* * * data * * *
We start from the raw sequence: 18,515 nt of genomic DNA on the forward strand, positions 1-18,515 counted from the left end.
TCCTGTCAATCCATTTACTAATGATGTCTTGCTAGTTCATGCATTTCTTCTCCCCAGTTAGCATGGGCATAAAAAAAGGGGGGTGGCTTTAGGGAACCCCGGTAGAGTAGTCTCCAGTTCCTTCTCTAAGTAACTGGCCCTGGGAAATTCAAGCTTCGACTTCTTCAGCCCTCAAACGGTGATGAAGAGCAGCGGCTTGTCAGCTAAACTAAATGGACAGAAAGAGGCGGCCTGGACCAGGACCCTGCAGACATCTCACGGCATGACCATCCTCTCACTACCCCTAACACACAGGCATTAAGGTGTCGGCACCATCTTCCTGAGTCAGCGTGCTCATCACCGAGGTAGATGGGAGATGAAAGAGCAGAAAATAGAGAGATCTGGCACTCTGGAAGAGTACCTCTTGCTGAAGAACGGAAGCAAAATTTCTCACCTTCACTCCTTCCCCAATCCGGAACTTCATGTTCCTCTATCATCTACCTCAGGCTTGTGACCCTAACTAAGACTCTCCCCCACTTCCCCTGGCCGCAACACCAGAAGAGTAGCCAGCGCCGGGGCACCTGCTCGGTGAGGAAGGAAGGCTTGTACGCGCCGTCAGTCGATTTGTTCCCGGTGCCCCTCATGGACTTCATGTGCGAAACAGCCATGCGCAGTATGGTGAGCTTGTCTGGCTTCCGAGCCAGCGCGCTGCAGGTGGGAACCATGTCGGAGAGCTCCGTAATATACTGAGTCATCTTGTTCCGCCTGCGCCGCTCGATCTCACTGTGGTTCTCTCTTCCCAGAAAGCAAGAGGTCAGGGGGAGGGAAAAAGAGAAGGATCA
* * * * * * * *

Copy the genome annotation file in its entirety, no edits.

We start from the raw sequence: 18,515 nt of genomic DNA on the forward strand, positions 1-18,515 counted from the left end.
TCCTGTCAATCCATTTACTAATGATGTCTTGCTAGTTCATGCATTTCTTCTCCCCAGTTAGCATGGGCATAAAAAAAGGGGGGTGGCTTTAGGGAACCCCGGTAGAGTAGTCTCCAGTTCCTTCTCTAAGTAACTGGCCCTGGGAAATTCAAGCTTCGACTTCTTCAGCCCTCAAACGGTGATGAAGAGCAGCGGCTTGTCAGCTAAACTAAATGGACAGAAAGAGGCGGCCTGGACCAGGACCCTGCAGACATCTCACGGCATGACCATCCTCTCACTACCCCTAACACACAGGCATTAAGGTGTCGGCACCATCTTCCTGAGTCAGCGTGCTCATCACCGAGGTAGATGGGAGATGAAAGAGCAGAAAATAGAGAGATCTGGCACTCTGGAAGAGTACCTCTTGCTGAAGAACGGAAGCAAAATTTCTCACCTTCACTCCTTCCCCAATCCGGAACTTCATGTTCCTCTATCATCTACCTCAGGCTTGTGACCCTAACTAAGACTCTCCCCCACTTCCCCTGGCCGCAACACCAGAAGAGTAGCCAGCGCCGGGGCACCTGCTCGGTGAGGAAGGAAGGCTTGTACGCGCCGTCAGTCGATTTGTTCCCGGTGCCCCTCATGGACTTCATGTGCGAAACAGCCATGCGCAGTATGGTGAGCTTGTCTGGCTTCCGAGCCAGCGCGCTGCAGGTGGGAACCATGTCGGAGAGCTCCGTAATATACTGAGTCATCTTGTTCCGCCTGCGCCGCTCGATCTCACTGTGGTTCTCTCTTCCCAGAAAGCAAGAGGTCAGGGGGAGGGAAAAAGAGAAGGATCA